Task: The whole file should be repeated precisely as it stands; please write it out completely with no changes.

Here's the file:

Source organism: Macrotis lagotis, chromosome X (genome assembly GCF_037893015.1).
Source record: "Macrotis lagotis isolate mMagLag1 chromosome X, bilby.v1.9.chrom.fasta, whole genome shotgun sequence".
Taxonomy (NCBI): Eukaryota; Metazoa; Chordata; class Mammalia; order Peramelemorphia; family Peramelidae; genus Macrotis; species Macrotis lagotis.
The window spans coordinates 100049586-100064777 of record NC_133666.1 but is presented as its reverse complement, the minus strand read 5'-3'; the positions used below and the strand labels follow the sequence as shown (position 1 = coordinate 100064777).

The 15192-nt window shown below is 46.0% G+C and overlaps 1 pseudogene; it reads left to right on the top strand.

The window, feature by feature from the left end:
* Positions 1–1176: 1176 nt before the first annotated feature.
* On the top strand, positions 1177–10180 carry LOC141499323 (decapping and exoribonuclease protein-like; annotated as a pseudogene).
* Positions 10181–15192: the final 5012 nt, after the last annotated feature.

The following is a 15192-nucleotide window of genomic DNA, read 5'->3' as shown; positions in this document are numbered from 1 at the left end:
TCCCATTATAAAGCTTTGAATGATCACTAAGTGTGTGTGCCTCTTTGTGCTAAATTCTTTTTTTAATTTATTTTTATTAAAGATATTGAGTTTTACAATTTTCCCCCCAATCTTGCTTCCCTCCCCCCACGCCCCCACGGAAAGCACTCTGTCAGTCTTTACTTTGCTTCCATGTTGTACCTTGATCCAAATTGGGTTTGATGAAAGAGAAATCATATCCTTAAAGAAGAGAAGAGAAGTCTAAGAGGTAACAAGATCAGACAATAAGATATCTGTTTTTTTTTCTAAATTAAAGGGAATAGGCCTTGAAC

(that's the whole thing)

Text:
Source organism: Macrotis lagotis, chromosome X (genome assembly GCF_037893015.1).
Source record: "Macrotis lagotis isolate mMagLag1 chromosome X, bilby.v1.9.chrom.fasta, whole genome shotgun sequence".
Taxonomy (NCBI): Eukaryota; Metazoa; Chordata; class Mammalia; order Peramelemorphia; family Peramelidae; genus Macrotis; species Macrotis lagotis.
The window spans coordinates 100049586-100064777 of record NC_133666.1 but is presented as its reverse complement, the minus strand read 5'-3'; the positions used below and the strand labels follow the sequence as shown (position 1 = coordinate 100064777).

The 15192-nt window shown below is 46.0% G+C and overlaps 1 pseudogene; it reads left to right on the top strand.

The window, feature by feature from the left end:
* Positions 1–1176: 1176 nt before the first annotated feature.
* On the top strand, positions 1177–10180 carry LOC141499323 (decapping and exoribonuclease protein-like; annotated as a pseudogene).
* Positions 10181–15192: the final 5012 nt, after the last annotated feature.

The following is a 15192-nucleotide window of genomic DNA, read 5'->3' as shown; positions in this document are numbered from 1 at the left end:
TCCCATTATAAAGCTTTGAATGATCACTAAGTGTGTGTGCCTCTTTGTGCTAAATTCTTTTTTTAATTTATTTTTATTAAAGATATTGAGTTTTACAATTTTCCCCCCAATCTTGCTTCCCTCCCCCCACGCCCCCACGGAAAGCACTCTGTCAGTCTTTACTTTGCTTCCATGTTGTACCTTGATCCAAATTGGGTTTGATGAAAGAGAAATCATATCCTTAAAGAAGAGAAGAGAAGTCTAAGAGGTAACAAGATCAGACAATAAGATATCTGTTTTTTTTTCTAAATTAAAGGGAATAGGCCTTGAAC